Uranus is a gas giant, place at the seventh furthest away planet from the sun and the second last planet in our solar system. All of the planets are named after a Roman god, excluding Uranus. Uranus was instead named after the Greek god of the sky, who apparently was Coronus’ father, meaning Ouranos (that was his name) was Zeus’ grandfather. 

The reason Ouranos isn’t the same word is that we have altered it to be the Latin version that we use. 

Our Solar System's Planet: Uranus

Uranus has a radius of 25 362 kilometres, making it’s diameter 50 724 kilometres wide. Its diameter is 4 times larger than that of Earth, allowing it to fit 63 Earth-sized planets inside of it. To put things in comparison, if Uranus was the size of a Softball, then Earth would be about the size of a nickel.

It orbits approximately 19.2 astronomical units away from the sun. How far away is this? This means Uranus is over 19 times further away from the sun than Earth, as astronomical units are the distance between the Earth and the Sun (almost 150 million kilometres). 

It doesn’t always stay at 19.2 astronomical units away, as it is its average. It ranges from 20.1 astronomical units to 18.3 astronomical units (AU), which just so happens to be the biggest range of AU between any other planet in our solar system.

Due to its distance away from the sun, it is extraordinarily cold, with an upper atmosphere temperature of -220 degrees Celsius or -364 degrees Fahrenheit. Due to it reaching up to -224 degree celsius, it is on average the coldest planet in our solar system. 

Because it is so much further out from the sun than Earth, it has to go a much further distance around the sun, to stay in its orbit pattern. This means that to complete one orbit around the sun Uranus must travel up to 3 billion kilometres (1.86 billion miles). Therefore one year on Uranus is the equivalent to 84 years here.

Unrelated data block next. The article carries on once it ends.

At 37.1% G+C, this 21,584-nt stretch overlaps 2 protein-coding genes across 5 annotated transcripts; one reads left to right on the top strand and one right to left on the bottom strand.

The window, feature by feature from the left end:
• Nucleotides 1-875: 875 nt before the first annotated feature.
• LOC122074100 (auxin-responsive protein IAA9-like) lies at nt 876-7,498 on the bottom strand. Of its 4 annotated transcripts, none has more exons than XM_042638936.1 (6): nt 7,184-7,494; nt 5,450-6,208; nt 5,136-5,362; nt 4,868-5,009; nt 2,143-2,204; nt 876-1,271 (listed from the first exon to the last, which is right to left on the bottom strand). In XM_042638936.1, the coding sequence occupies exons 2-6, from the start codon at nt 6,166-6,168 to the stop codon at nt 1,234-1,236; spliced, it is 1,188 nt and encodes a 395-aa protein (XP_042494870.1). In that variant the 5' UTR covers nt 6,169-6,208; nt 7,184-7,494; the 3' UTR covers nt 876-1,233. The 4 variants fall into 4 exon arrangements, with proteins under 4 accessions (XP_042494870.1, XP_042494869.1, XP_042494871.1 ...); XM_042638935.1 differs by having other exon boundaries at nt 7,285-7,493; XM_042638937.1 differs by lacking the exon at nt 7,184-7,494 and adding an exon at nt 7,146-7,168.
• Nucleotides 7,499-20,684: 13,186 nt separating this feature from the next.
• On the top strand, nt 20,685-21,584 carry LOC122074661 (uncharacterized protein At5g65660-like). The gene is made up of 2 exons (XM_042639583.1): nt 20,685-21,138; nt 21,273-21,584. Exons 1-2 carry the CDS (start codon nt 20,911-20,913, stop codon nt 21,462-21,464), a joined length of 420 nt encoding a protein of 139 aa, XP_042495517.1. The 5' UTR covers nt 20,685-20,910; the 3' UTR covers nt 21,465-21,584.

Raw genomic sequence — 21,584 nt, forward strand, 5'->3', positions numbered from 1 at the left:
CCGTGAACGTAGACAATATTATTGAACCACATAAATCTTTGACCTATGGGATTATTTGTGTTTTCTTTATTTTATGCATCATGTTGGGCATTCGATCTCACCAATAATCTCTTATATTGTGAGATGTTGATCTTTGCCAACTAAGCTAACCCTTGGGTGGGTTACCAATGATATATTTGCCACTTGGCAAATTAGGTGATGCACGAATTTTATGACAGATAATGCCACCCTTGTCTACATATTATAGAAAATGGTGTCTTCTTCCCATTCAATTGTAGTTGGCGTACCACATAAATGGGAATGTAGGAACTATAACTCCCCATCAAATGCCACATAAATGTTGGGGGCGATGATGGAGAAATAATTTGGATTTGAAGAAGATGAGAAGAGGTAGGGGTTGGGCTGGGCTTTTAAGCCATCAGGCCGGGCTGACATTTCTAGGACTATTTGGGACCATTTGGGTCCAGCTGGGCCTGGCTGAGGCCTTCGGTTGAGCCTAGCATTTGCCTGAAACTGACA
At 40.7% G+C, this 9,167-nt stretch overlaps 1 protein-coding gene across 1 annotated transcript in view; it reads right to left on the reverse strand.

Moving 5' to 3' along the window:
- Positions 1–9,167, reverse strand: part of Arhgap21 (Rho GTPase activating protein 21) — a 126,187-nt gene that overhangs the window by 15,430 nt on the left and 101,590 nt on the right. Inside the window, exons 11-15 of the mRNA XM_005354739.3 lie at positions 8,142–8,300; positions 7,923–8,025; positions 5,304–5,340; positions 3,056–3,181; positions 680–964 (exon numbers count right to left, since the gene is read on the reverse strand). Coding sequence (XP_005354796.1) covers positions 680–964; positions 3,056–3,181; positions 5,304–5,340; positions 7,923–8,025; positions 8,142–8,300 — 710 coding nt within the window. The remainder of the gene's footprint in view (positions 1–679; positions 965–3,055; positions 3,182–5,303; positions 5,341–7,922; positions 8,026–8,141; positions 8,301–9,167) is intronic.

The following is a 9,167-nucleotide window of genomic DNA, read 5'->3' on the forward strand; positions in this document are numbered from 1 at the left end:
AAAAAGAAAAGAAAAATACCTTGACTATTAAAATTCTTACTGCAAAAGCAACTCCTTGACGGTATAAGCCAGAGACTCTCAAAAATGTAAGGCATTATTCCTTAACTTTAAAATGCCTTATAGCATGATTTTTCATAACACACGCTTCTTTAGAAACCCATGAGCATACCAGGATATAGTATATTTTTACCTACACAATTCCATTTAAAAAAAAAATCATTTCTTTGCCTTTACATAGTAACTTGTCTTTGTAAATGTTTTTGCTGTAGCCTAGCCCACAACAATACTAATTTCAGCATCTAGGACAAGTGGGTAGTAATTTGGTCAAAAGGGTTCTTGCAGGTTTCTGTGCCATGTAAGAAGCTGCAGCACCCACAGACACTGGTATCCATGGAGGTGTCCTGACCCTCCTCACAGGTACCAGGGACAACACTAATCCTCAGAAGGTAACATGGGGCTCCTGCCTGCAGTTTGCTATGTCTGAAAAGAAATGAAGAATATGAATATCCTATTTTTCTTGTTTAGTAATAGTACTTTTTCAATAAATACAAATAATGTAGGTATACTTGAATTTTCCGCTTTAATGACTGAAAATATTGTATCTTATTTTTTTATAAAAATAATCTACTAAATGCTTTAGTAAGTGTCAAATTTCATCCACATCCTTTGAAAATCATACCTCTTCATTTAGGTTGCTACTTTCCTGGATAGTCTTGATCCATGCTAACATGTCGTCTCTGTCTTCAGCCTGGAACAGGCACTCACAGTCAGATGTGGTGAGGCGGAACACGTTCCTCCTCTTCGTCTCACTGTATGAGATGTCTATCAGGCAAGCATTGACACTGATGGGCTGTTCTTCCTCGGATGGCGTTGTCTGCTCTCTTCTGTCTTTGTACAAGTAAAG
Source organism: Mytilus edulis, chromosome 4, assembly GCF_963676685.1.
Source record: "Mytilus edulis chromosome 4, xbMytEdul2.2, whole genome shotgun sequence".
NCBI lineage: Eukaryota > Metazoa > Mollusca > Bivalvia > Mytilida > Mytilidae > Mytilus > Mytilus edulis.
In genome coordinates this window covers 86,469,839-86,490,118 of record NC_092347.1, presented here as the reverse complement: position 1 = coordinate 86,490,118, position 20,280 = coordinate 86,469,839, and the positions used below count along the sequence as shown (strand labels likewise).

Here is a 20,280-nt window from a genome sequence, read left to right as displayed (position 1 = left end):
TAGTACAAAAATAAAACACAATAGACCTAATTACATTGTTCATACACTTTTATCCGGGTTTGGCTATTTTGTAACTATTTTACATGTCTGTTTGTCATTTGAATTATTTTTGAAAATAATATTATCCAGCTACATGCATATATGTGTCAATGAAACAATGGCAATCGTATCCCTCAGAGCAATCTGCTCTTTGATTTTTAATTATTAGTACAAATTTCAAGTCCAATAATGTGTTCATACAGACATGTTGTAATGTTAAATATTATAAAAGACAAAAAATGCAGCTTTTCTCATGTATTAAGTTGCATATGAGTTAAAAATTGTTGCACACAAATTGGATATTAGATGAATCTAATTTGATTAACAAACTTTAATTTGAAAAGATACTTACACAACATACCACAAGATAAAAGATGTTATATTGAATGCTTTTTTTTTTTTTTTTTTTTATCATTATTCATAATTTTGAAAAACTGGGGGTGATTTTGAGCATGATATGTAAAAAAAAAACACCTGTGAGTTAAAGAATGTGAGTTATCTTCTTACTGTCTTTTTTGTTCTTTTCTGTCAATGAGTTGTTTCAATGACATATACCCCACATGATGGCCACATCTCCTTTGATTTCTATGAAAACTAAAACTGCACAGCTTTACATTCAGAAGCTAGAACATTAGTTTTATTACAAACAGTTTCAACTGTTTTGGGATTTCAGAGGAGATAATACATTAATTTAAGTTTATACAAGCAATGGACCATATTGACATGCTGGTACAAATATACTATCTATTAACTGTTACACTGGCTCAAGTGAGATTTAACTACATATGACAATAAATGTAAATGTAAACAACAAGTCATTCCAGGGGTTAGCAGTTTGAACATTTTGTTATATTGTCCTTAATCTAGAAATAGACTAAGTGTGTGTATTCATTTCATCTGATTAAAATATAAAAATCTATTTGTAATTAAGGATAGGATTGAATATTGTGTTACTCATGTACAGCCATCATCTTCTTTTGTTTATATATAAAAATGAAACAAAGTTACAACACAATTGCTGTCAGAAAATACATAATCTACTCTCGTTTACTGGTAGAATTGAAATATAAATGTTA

Our Solar System
Our Solar System

When Uranus was first discovered, astronomers attempted to predict where Uranus would go in its orbit. They were unable to do so as there was another gravitational force that played a part in where it would orbit around the sun.

This is how we discovered Neptune. While searching for this mysterious gravitational force, they worked out where it should be, and they were right. 

There is yet another mysterious gravitational force that is impacting the orbit of our planets, theories suggest that it is some sort of ninth planet that is orbiting out and in of our solar system.

The majority of planets rotate like a spin top, circling itself again and again. Instead, Uranus is like a ball, rolling across a desktop, as compared to the other planets it appears to be on its side.

Uranus’ axis is 97 degrees, a very on its side tilt, when compared to most other planets, for example, Earth’s tilt is only 23.5 degrees. This is how we experience seasons.

Due to this factor, during both solstices, Uranus faces either complete sunlight or complete darkness all of the time. Only the equator experiences day and night, but the sun only just appears above the horizon and does not get very high in the sky. 

Each side of Uranus is either experiencing 42 years of complete darkness or 42 years of constant sunlight.

Although a Uranian year is slow, their days go by quicker than days go by here on Earth. one Uranian day is equivalent to 17 hours and 14 minutes. 

Similar to the other large planets in our solar system, Uranus has rings as well. Unlike Saturns huge rings, Uranus’ is only a few kilometres wide, making them look very thin. Its rings were made when a few moons collided together around the planet, with regular collisions it has become a very thin set of rings. 

By Astrum

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